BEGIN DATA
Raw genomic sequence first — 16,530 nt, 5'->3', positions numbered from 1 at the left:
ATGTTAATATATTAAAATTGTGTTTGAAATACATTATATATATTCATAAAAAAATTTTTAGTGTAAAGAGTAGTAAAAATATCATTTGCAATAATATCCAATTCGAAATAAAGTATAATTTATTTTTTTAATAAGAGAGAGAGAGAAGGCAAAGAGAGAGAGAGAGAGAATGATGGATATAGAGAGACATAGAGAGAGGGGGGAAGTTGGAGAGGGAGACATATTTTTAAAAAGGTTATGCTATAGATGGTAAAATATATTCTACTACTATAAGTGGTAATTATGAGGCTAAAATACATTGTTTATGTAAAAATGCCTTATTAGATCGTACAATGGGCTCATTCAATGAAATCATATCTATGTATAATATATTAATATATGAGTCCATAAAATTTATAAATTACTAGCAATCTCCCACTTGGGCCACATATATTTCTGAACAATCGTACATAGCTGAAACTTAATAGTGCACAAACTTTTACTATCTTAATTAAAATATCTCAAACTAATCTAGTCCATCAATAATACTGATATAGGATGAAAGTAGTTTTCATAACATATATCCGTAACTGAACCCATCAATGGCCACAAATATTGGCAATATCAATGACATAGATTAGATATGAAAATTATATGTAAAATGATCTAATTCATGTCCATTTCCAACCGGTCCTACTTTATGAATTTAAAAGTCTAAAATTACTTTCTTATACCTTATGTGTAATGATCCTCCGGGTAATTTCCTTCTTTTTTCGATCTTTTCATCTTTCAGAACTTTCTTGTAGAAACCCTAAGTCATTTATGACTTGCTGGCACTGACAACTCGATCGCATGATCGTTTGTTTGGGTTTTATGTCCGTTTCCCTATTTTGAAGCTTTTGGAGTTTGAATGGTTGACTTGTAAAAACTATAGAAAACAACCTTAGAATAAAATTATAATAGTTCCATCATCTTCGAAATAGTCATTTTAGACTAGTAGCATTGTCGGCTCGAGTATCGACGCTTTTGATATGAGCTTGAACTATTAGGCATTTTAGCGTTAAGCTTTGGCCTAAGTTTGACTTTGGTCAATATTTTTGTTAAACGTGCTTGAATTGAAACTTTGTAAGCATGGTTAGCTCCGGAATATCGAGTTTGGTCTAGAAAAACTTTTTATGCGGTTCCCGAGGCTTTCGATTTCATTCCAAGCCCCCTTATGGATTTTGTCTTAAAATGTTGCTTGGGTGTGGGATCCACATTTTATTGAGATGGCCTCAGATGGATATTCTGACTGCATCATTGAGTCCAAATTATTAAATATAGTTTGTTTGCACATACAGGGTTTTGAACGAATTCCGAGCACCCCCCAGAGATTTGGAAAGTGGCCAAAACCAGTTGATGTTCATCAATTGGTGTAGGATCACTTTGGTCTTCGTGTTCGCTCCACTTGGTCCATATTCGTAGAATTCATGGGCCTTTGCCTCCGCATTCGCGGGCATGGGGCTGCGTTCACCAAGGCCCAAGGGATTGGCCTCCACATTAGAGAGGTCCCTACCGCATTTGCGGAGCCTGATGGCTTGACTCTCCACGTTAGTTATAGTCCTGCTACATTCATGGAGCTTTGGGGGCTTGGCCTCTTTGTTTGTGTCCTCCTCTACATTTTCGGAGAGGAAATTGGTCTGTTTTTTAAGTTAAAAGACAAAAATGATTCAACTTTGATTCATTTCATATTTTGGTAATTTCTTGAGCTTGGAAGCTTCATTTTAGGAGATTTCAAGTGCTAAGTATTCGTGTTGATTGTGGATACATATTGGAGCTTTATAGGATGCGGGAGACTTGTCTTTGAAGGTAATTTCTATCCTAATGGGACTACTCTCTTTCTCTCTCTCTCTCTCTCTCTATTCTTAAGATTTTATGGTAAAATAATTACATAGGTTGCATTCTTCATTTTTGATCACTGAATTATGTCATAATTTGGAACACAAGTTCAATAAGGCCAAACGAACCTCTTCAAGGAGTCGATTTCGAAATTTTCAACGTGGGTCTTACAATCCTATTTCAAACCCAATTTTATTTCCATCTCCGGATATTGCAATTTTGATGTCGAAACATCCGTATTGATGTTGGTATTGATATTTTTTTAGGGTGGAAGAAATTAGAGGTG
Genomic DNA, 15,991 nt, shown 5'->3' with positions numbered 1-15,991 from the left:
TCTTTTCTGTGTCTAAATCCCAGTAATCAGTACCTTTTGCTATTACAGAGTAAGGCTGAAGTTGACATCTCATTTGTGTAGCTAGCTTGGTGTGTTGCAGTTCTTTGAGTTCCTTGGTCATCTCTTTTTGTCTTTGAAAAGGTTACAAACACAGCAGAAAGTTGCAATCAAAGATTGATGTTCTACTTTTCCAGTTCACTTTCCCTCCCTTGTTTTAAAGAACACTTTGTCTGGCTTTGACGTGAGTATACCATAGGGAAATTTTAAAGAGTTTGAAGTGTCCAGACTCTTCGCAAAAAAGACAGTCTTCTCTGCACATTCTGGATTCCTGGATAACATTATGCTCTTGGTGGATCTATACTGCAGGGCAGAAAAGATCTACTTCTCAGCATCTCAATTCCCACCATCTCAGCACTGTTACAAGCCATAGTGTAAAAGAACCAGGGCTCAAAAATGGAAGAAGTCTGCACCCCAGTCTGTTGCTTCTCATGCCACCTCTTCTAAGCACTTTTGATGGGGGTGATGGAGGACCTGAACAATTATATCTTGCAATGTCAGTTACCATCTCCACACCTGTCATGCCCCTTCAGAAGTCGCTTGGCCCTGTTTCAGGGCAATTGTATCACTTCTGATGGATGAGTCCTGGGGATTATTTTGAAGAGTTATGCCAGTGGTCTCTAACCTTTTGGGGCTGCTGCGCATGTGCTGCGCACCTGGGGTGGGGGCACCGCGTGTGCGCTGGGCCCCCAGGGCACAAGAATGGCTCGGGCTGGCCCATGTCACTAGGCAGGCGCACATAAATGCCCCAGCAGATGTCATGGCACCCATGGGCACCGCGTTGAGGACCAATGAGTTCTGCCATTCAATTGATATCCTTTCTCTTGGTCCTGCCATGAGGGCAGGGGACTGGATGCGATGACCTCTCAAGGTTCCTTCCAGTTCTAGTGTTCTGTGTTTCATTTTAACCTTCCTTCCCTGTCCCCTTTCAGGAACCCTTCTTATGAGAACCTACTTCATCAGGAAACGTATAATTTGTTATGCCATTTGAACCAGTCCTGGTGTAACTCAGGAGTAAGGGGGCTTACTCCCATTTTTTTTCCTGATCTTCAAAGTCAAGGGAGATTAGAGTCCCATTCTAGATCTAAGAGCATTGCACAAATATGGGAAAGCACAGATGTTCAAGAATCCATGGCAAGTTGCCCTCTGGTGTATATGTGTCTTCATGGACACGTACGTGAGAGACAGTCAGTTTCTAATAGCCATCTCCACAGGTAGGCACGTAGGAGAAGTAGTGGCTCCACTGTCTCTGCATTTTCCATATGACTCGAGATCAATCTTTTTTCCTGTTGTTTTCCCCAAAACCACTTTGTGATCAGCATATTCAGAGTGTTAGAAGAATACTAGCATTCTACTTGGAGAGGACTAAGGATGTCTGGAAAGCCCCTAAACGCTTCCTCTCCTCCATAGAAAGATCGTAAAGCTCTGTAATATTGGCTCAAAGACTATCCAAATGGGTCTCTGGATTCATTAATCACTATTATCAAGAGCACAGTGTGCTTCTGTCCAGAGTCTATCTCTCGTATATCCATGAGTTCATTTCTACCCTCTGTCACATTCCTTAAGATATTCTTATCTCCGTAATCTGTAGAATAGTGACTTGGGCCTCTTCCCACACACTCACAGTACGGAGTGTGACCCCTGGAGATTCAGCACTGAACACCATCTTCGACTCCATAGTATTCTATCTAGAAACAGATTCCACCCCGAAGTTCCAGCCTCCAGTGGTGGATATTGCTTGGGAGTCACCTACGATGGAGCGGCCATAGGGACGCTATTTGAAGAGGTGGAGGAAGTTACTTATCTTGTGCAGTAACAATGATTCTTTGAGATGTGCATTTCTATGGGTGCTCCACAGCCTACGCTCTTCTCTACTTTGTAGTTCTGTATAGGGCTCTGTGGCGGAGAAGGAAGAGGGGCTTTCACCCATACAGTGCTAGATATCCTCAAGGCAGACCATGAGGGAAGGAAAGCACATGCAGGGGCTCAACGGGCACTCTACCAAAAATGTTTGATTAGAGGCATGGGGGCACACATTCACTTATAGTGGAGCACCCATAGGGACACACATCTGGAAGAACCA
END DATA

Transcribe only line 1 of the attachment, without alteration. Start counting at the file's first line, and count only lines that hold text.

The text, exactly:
Raw genomic sequence first — 16,530 nt, 5'->3', positions numbered from 1 at the left: